TABLE 4-1 Comparison of the Dimensions of Core Ideas and Standards in K–12 Engineering Education



Core Ideas

Number of concepts, skills, dispositions specified

Similar to existing standards in science, mathematics, and technology

Many fewer

Time and funding to develop

Many years and several million dollars

Approximately one year and $1 million


Blueprint for curriculum development, teacher professional development, and assessment

High-level statement of principles to inform groups interested in K–12 engineering education; general guidance for improving existing curriculum, teacher professional development, and assessment; basis for research on learning progressions

Level of specificity


Much more general

Conceptual coverage

Comprehensive and detailed

A subset of the most important “big ideas” with much less detail

Inclusion of grade bands or learning progressions



The committee further suggests that participant stakeholder groups in building a consensus on core ideas in engineering include the following:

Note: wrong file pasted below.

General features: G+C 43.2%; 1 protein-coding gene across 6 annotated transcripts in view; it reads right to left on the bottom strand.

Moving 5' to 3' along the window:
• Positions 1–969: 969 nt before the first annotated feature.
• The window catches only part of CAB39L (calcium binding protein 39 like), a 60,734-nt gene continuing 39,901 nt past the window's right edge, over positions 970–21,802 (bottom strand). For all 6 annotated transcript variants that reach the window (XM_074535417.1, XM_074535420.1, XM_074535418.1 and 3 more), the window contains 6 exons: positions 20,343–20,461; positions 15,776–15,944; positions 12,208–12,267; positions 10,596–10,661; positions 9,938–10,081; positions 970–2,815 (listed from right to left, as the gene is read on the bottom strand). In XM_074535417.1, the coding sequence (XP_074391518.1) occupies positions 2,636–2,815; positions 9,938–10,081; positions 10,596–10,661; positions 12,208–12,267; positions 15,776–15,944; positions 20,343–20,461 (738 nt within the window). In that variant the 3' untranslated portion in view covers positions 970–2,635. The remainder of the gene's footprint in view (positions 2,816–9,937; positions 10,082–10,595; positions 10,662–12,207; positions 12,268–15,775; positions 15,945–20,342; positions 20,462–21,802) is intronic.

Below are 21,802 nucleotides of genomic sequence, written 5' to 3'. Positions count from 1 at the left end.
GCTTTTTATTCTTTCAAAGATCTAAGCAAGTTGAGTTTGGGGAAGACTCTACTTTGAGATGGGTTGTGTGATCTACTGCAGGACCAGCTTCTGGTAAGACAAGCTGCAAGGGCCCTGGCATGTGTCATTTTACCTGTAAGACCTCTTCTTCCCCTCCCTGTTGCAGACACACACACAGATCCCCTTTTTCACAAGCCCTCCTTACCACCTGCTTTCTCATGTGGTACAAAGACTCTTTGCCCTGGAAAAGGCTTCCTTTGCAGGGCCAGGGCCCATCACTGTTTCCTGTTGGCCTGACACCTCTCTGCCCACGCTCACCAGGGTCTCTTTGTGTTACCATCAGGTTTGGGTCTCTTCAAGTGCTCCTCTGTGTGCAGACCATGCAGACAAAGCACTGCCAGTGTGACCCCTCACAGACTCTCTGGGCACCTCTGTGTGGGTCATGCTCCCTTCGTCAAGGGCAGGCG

• Science, technology, engineering, and mathematics professional societies

  • Schools of engineering

  • Engineering and technology education accreditation bodies

  • Employers of engineers (e.g., technology-intensive industries)

  • K–12 science, technology, engineering, and mathematics education associations

  • The career technical-education community

  • Organizations with a history and interest in development of K–12 education standards

  • K–12 teacher accreditation bodies

  • States that include or have attempted to include engineering in their K–12 standards

  • Developers of K–12 student assessments

  • Developers of K–12 curricula, instructional materials, and textbooks

  • Organizations interested in college and workforce readiness

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